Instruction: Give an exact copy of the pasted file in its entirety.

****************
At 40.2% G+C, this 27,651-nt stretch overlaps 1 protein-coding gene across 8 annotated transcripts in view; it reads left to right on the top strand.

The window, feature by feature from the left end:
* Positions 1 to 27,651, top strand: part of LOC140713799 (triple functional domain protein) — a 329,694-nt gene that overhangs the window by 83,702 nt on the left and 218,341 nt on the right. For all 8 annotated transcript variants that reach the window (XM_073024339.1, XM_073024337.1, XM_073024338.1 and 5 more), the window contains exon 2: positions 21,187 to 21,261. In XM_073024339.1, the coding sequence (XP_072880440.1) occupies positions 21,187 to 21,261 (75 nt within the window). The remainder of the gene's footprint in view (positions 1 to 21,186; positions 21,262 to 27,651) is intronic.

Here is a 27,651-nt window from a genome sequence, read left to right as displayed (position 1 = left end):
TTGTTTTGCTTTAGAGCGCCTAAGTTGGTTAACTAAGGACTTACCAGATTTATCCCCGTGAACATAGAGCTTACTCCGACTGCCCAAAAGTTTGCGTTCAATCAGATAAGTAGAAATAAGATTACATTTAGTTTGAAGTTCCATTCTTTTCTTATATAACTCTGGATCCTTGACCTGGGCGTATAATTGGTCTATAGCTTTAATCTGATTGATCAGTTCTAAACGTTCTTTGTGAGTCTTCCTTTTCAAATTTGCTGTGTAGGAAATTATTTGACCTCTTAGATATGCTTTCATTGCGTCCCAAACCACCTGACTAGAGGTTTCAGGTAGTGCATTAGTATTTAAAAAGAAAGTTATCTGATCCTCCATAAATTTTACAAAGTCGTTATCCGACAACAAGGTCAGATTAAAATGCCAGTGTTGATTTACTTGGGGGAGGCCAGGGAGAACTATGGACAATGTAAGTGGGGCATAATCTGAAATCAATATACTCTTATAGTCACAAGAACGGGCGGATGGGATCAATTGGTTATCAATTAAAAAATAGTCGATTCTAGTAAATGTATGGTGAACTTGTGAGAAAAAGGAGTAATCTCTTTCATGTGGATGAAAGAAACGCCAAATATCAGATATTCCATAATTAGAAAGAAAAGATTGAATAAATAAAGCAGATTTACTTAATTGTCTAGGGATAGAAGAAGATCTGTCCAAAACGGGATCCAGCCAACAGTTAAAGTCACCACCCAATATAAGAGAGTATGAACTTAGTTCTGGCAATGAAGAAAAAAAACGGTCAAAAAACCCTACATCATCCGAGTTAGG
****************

At 40.2% G+C, this 27,651-nt stretch overlaps 1 protein-coding gene across 8 annotated transcripts in view; it reads left to right on the top strand.

The window, feature by feature from the left end:
* Positions 1 to 27,651, top strand: part of LOC140713799 (triple functional domain protein) — a 329,694-nt gene that overhangs the window by 83,702 nt on the left and 218,341 nt on the right. For all 8 annotated transcript variants that reach the window (XM_073024339.1, XM_073024337.1, XM_073024338.1 and 5 more), the window contains exon 2: positions 21,187 to 21,261. In XM_073024339.1, the coding sequence (XP_072880440.1) occupies positions 21,187 to 21,261 (75 nt within the window). The remainder of the gene's footprint in view (positions 1 to 21,186; positions 21,262 to 27,651) is intronic.

Here is a 27,651-nt window from a genome sequence, read left to right as displayed (position 1 = left end):
TTGTTTTGCTTTAGAGCGCCTAAGTTGGTTAACTAAGGACTTACCAGATTTATCCCCGTGAACATAGAGCTTACTCCGACTGCCCAAAAGTTTGCGTTCAATCAGATAAGTAGAAATAAGATTACATTTAGTTTGAAGTTCCATTCTTTTCTTATATAACTCTGGATCCTTGACCTGGGCGTATAATTGGTCTATAGCTTTAATCTGATTGATCAGTTCTAAACGTTCTTTGTGAGTCTTCCTTTTCAAATTTGCTGTGTAGGAAATTATTTGACCTCTTAGATATGCTTTCATTGCGTCCCAAACCACCTGACTAGAGGTTTCAGGTAGTGCATTAGTATTTAAAAAGAAAGTTATCTGATCCTCCATAAATTTTACAAAGTCGTTATCCGACAACAAGGTCAGATTAAAATGCCAGTGTTGATTTACTTGGGGGAGGCCAGGGAGAACTATGGACAATGTAAGTGGGGCATAATCTGAAATCAATATACTCTTATAGTCACAAGAACGGGCGGATGGGATCAATTGGTTATCAATTAAAAAATAGTCGATTCTAGTAAATGTATGGTGAACTTGTGAGAAAAAGGAGTAATCTCTTTCATGTGGATGAAAGAAACGCCAAATATCAGATATTCCATAATTAGAAAGAAAAGATTGAATAAATAAAGCAGATTTACTTAATTGTCTAGGGATAGAAGAAGATCTGTCCAAAACGGGATCCAGCCAACAGTTAAAGTCACCACCCAATATAAGAGAGTATGAACTTAGTTCTGGCAATGAAGAAAAAAAACGGTCAAAAAACCCTACATCATCCGAGTTAGG